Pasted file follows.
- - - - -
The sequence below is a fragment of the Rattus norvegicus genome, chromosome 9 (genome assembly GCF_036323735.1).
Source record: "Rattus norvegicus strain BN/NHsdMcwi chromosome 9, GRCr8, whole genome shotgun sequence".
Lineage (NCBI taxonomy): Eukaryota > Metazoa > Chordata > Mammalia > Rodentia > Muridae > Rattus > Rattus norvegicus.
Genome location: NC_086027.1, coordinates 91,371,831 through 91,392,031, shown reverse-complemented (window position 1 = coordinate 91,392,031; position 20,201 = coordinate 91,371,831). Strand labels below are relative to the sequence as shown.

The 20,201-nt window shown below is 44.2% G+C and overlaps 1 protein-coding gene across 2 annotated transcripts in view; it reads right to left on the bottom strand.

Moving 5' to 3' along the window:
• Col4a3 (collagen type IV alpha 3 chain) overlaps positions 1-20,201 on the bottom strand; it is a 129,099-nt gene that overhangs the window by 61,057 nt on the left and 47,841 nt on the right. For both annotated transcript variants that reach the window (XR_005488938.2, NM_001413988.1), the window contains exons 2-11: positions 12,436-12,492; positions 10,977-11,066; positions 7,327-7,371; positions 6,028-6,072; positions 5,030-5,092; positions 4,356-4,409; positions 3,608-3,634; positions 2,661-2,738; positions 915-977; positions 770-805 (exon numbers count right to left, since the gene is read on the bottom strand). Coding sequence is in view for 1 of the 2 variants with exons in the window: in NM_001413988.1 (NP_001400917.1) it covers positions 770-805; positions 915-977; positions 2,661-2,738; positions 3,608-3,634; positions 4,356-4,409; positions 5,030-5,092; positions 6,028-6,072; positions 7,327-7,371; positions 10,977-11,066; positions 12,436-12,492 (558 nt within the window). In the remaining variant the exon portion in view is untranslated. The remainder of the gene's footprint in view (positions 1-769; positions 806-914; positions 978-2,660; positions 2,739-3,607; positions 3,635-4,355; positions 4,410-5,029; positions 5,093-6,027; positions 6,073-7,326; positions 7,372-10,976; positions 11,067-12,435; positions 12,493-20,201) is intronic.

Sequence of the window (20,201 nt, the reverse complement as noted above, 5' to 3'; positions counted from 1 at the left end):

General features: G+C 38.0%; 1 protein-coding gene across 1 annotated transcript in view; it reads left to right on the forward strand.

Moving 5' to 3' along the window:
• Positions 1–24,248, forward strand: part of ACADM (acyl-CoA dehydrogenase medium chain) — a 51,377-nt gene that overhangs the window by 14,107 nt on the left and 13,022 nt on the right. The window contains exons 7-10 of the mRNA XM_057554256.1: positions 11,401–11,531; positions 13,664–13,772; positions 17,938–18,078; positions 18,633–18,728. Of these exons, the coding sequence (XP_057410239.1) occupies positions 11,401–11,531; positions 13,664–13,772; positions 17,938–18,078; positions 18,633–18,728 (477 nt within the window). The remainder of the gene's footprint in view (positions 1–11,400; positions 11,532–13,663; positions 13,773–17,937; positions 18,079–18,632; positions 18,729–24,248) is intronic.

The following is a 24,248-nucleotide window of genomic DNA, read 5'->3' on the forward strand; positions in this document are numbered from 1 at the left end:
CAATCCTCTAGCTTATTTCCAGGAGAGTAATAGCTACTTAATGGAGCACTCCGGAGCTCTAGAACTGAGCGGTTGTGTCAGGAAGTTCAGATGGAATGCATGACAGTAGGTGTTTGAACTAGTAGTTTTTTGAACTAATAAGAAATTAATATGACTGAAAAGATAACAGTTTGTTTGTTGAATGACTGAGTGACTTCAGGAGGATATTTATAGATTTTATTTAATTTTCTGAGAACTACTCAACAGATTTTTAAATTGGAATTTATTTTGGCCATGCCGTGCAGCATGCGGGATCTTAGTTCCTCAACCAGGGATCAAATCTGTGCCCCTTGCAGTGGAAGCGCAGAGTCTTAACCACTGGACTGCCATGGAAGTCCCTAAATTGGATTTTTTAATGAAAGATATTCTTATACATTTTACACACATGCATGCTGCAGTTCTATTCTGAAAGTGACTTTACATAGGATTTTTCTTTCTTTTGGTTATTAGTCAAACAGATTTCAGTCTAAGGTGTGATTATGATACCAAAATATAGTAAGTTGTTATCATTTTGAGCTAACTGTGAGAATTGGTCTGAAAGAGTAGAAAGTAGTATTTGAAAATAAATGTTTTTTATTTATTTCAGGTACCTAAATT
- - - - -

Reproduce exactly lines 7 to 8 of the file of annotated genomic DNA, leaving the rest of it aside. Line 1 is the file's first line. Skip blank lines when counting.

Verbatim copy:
• Col4a3 (collagen type IV alpha 3 chain) overlaps positions 1-20,201 on the bottom strand; it is a 129,099-nt gene that overhangs the window by 61,057 nt on the left and 47,841 nt on the right. For both annotated transcript variants that reach the window (XR_005488938.2, NM_001413988.1), the window contains exons 2-11: positions 12,436-12,492; positions 10,977-11,066; positions 7,327-7,371; positions 6,028-6,072; positions 5,030-5,092; positions 4,356-4,409; positions 3,608-3,634; positions 2,661-2,738; positions 915-977; positions 770-805 (exon numbers count right to left, since the gene is read on the bottom strand). Coding sequence is in view for 1 of the 2 variants with exons in the window: in NM_001413988.1 (NP_001400917.1) it covers positions 770-805; positions 915-977; positions 2,661-2,738; positions 3,608-3,634; positions 4,356-4,409; positions 5,030-5,092; positions 6,028-6,072; positions 7,327-7,371; positions 10,977-11,066; positions 12,436-12,492 (558 nt within the window). In the remaining variant the exon portion in view is untranslated. The remainder of the gene's footprint in view (positions 1-769; positions 806-914; positions 978-2,660; positions 2,739-3,607; positions 3,635-4,355; positions 4,410-5,029; positions 5,093-6,027; positions 6,073-7,326; positions 7,372-10,976; positions 11,067-12,435; positions 12,493-20,201) is intronic.

Sequence of the window (20,201 nt, the reverse complement as noted above, 5' to 3'; positions counted from 1 at the left end):